LINCOLN — He’s been the quiet Husker since he was introduced as defensive coordinator three weeks ago.
Bob Diaco, the highest paid assistant in Nebraska history, talks softly on social media — two tweets to his name as a Husker coach. He hasn’t done a bunch of interviews — locally or nationally. The official word from Nebraska: Diaco is likely to be knee-deep in preparation until spring football kicks off in early March.
In the meantime, he’ll be creating a major impact on NU’s recruiting board for 2018.
Diaco’s reputation in recruiting circles is more as a closer than a guy who is working all the prospects and coaches. But make no mistake, he’ll have a vision for the personnel he wants in his 3-4 scheme.
Proof: A tweet sent Friday afternoon from Assistant Director of Player Personnel Todd McShane. Diaco was evaluating defensive ends and cornerbacks with the rest of the defensive staff. And Diaco started following players, too, on Twitter. The first three: defensive ends Judge Culpepper, Daniel Carson and Bobby Brown.
Based on his press conference, there are few things Diaco likes more than block destruction.
“You teach intensely every day block destruction, and you get really good at block destruction and whipping blockers so when you go on the edge it really becomes very easy,” Diaco said.
Here are nine more storylines as Nebraska embarks on putting together its 2018 recruiting class:
Watch the class size
As it stands, Nebraska has 13 seniors on scholarship and two open scholarships. That’s 15, and Big Ten rules would allow NU to sign three over that. With attrition — a yearly occurrence — NU might be able to push this class to 20, but don’t overestimate the numbers, as coach Mike Riley hasn’t been shy about giving non-senior walk-ons scholarships when he thinks they’ve earned them. In NU’s case, junior offensive tackle Cole Conrad could be one such player. If the Huskers reach 20 signees in the class, it’d be surprising.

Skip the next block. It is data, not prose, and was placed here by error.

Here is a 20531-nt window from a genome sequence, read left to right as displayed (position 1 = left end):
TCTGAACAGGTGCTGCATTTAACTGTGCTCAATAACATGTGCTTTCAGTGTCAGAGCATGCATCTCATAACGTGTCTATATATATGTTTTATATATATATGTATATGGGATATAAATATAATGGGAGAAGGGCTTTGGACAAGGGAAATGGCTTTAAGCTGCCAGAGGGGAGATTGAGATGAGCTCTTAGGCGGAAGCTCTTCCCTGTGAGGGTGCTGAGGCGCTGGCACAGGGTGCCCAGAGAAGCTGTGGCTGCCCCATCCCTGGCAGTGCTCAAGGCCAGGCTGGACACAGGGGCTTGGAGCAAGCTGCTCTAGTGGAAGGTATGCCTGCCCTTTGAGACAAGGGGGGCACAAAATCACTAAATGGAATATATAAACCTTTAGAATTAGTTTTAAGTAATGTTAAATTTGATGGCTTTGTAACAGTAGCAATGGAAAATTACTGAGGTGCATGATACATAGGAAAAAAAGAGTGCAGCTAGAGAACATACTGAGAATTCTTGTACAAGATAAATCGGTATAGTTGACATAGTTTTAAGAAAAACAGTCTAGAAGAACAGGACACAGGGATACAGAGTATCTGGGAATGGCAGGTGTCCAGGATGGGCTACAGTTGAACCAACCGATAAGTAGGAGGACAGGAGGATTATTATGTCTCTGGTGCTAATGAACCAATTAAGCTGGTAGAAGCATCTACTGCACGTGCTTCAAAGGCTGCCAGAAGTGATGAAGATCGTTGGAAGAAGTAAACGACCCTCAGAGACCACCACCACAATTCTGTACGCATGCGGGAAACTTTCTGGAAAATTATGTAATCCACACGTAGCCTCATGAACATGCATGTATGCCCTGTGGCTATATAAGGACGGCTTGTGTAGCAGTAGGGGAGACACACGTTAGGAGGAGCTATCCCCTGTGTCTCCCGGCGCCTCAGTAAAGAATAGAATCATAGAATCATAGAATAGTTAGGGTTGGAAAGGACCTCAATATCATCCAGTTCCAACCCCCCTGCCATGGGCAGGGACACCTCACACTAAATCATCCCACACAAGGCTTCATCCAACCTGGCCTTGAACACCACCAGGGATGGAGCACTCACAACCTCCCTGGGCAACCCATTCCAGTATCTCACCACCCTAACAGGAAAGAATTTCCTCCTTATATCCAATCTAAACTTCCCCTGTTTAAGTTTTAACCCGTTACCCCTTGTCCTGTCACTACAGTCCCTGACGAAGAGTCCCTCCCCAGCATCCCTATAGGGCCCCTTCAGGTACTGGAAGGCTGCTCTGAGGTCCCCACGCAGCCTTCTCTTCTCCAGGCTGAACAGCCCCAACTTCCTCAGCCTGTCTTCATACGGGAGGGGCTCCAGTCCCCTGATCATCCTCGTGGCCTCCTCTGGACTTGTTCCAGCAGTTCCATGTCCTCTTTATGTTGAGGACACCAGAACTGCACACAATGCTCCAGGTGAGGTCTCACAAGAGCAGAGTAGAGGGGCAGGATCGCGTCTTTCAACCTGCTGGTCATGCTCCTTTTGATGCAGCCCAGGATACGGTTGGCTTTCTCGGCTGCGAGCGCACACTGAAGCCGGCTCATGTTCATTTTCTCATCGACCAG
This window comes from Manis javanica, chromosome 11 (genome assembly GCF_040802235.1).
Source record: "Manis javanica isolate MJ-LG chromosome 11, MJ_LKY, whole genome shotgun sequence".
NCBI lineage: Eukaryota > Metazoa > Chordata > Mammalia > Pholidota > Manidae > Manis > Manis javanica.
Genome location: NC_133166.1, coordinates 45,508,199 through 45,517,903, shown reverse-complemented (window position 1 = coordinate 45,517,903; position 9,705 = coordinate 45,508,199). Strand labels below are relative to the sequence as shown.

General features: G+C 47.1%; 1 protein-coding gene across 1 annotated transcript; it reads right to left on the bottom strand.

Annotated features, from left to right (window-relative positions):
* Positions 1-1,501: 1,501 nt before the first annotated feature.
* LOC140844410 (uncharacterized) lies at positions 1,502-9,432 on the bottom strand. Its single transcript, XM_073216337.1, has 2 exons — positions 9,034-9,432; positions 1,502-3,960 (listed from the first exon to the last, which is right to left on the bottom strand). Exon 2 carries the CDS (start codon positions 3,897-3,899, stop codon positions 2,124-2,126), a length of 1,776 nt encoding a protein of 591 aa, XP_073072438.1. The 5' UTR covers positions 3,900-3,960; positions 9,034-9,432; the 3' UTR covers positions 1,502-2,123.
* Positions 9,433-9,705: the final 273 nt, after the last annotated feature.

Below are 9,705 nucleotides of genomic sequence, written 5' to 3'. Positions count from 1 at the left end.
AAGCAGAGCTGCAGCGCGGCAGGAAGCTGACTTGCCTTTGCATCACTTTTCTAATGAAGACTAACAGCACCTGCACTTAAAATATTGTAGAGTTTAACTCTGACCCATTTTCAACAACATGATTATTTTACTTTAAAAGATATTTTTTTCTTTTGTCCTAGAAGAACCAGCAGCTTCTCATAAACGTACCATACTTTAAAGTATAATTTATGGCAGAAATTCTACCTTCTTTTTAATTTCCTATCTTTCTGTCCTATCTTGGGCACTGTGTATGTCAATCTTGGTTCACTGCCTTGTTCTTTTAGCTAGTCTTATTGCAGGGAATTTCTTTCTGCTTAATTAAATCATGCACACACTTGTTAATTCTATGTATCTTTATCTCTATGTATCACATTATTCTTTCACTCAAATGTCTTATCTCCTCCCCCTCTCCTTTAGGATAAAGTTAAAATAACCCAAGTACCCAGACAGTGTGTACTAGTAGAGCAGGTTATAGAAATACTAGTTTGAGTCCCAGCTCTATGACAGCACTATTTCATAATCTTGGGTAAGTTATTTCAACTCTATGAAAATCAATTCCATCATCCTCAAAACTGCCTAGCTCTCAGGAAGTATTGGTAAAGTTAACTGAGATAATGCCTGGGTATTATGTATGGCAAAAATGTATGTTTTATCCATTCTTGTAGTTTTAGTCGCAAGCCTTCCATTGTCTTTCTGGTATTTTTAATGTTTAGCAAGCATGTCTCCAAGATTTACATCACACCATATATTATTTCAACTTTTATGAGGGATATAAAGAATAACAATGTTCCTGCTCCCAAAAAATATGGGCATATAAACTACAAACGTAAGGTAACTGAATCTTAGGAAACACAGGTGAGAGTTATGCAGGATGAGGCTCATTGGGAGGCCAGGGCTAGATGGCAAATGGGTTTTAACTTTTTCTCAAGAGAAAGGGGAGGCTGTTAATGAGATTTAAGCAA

Early signing date
The NCAA still has to pass recommendations from its Division I Council and Football Oversight Committee, but it appears there will be a December signing date this year. How does Nebraska leverage that? Obviously, it’ll be an opportunity to celebrate in-state signees — such as Beatrice’s Cameron Jurgens and York’s Masry Mapieu — who are ready to go to Nebraska when they sign. Who else will be on board in December? Can NU rope high-profile prospects — who could in theory take visits elsewhere in January — in December?
A number of Nebraska’s top targets have former teammates at Nebraska or some other kind of tie. NU will pursue cornerback Brendan Radley-Hiles out of IMG Academy in Bradenton (Fla.), for example. His cousin is NU wideout signee Tyjon Lindsey. The prep defensive linemate of NU signee Damion Daniels is Calvin Avery, one of the Huskers’ top line targets. And Calabasas (Calif.) — which has sent three players to Nebraska — has two more prospects NU might consider in receiver Nikko Hall and linebacker Reggie Hughes. The pipelines the Huskers have built in a short time might pay off.